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• • • Being a journal by artist and designer John Coulthart, cataloguing interests, obsessions and passing enthusiasms.


 

Wroblewski covers Burroughs

cities-1982.jpg

Picador, 1982.

Being an occasional cover designer I naturally have a more than passing interest in how the books of favourite writers are packaged. I’ve mentioned a couple of times how much I liked the covers that Thomi Wroblewski produced in the 1980s for UK editions published by Picador and John Calder. Wroblewski is a designer who also creates his own artwork using a variety of media, with some form of collage being a common technique. Burroughs has had a number of decent designs over the years but Wroblewski is one of the few people loosed on his books who seemed to fully appreciate the tenor of the writing, and was able to convey something essential without ever being too abstract or too illustrative. I’d have been happy to see him design a complete range of the titles.

reader-1982.jpg

Picador, 1982.

Most of the covers here have been swiped from the excellent Burroughs page at Beat Book Covers where you can judge Wroblewski’s work against other editions. An exception below is the art for an unknown edition of The Wild Boys, a picture described as being from 1988 so it may have been on a Picador cover I’ve never seen. The only cover at Beat Book Covers using that art is a later Russian edition. If anyone can say when and where Wroblewski’s picture was first used, please leave a comment.

job-1984.jpg

Calder, 1984.

Also below is an album cover from Wroblewski’s parallel career as a music designer. Minutes was an audio magazine released in 1987 on the LTM label, and is included here since two of the tracks were Burroughs readings. The album has never been reissued but a copy from the vinyl can be downloaded here. Worthwhile mainly for WSB and Winston Tong of Tuxedomoon.

For more about the elusive Thomi Wroblewski, Momus wrote something about him a couple of years ago. There’ll be more about The Wild Boys, and Winston Tong, tomorrow.

ticket-1985.jpg

Calder, 1985.

adding-1985.jpg

Calder, 1985.

dutch-1986.jpg

Calder, 1986.

minutes.jpg

Minutes, 1987.

wild-1988.jpg

Art for The Wild Boys, 1988.

interzone-1989.jpg

Picador, 1989.

Elsewhere on { feuilleton }
The book covers archive

Previously on { feuilleton }
Mugwump jism
Brion Gysin’s walk, 1966
Burroughs in Paris
William Burroughs interviews
Soft machines
Burroughs: The Movie
William S Burroughs: A Man Within
The Final Academy
William Burroughs book covers
Towers Open Fire

 


 

Posted in {art}, {books}, {burroughs}, {collage}, {design}, {music}.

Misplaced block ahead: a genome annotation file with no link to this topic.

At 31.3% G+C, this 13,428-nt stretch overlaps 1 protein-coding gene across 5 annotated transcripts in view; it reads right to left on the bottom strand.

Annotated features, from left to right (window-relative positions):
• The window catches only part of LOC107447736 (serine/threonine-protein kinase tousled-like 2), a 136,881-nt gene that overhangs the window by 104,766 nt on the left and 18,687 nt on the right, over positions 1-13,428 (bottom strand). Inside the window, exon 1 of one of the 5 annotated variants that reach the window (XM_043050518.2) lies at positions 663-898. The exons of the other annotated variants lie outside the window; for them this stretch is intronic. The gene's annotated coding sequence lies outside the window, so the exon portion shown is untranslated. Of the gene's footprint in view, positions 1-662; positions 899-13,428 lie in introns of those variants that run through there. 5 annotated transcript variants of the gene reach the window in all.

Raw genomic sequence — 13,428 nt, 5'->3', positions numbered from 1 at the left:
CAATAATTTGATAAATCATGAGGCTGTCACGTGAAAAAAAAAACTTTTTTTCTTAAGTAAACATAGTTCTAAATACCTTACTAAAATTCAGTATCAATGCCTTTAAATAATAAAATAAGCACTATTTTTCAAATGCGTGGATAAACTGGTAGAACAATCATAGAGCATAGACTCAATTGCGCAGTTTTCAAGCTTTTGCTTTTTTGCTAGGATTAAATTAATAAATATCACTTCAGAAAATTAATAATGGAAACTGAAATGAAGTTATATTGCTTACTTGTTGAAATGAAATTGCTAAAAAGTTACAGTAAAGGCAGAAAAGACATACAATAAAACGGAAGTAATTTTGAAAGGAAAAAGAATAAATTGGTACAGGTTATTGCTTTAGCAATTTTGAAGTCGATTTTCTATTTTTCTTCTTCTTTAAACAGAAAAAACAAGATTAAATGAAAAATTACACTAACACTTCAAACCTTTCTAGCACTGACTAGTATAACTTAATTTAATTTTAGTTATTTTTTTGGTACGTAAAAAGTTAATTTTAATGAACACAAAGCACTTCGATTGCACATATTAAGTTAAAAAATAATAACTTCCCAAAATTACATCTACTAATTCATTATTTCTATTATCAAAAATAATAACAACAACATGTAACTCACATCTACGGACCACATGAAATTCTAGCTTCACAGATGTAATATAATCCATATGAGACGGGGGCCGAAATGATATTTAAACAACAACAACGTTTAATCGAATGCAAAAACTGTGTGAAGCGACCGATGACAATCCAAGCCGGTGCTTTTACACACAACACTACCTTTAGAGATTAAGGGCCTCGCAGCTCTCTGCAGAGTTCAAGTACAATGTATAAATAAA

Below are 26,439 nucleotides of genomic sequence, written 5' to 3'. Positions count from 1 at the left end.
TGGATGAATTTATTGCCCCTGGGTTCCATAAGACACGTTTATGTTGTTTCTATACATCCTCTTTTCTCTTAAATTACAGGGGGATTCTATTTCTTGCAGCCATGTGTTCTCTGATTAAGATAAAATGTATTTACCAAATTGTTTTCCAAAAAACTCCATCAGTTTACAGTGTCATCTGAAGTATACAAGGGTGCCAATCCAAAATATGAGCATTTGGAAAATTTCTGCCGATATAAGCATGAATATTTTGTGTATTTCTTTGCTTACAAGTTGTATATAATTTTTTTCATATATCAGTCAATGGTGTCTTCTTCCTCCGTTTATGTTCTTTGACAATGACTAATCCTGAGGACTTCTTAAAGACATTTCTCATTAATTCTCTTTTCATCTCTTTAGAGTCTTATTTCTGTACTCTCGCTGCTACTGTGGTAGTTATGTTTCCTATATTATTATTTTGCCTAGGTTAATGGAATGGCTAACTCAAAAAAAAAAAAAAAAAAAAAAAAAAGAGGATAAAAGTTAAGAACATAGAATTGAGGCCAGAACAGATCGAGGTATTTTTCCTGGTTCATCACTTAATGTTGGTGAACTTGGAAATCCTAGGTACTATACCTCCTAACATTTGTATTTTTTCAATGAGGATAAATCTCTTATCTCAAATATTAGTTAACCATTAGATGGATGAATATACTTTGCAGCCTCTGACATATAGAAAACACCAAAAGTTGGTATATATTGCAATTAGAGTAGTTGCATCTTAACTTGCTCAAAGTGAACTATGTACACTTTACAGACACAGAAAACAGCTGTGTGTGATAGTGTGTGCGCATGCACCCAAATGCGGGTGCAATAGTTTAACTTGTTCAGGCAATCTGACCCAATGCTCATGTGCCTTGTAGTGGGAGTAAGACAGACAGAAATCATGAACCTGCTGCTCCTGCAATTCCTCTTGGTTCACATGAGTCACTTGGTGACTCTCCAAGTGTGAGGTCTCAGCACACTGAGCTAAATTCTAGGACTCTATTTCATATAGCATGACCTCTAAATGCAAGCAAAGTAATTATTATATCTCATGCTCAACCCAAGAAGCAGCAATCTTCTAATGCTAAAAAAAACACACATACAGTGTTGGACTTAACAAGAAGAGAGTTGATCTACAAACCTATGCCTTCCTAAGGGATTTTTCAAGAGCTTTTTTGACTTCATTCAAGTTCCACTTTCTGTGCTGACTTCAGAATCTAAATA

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6 comments or trackbacks

  1. #1 posted by Dave C

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    I love Wroblewski’s work. His Cities of the Red Night collage is surely the best cover art Burroughs ever had. I first came across him via his Momus covers, but unknowingly already had some Thomi in my record collection courtesy of his powerful illustration for the Banshees’ Juju lp.

    Another favourite Burroughs cover of mine is the Corgi 1973 edition of The Wild Boys, which somehow manages to tick all the right boxes in a groovy airbrushed kind of way.

    PS. I really miss Click Opera!

  2. #2 posted by 3lbFlax

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    Wonderful post for me, because these are the editions that introduced me to Burroughs (with the exception of the Paladin Naked Lunch with the screaming blue face).

    As I’ve no doubt droned on about in these comments in the past, there was a fantastic remaindered bookshop in Northampton in the pre-Amazon 80s that stocked a wide selection of Calder publications. I think I may actually have picked up the Schultz, Job, Ticket and Adding Machine editions from this post in one visit, as well as Gysin’s Last Museum and The Process. Grand days.

  3. #3 posted by Márcio Salerno

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    One of my Burrough’s books depicts a cover by Wroblewsky (Cities of the Red Night). The other ones are old english and american editions, including two brazlian ones.

  4. #4 posted by Gabriel McCann

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    I used to have that edition of The Ticket that Exploded. It reminds me of
    http://en.wikipedia.org/wiki/File:Pioneer_plaque.svg

  5. #5 posted by James

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    Good to see more of his work. I’ve always wondered what the background texture(s) on Cities of the Red Night is/are. It’s weirdly effective.

  6. #6 posted by John

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    3lbFlax: Your Northampton shop sounds like the equivalent of Percival’s in Manchester, until they closed in the mid-80s the best shop in the city for arty/underground books like the Calder and Picador titles.

    James: The background has the craquelure of something like enamel paint. Maybe even wax. For the Burroughs portrait I did years ago (which should have been a lot better) I got an interesting effect by painting over layers of latex masking fluid. Wouldn’t mind trying that again some time, the process had interesting possibilities.

 


 

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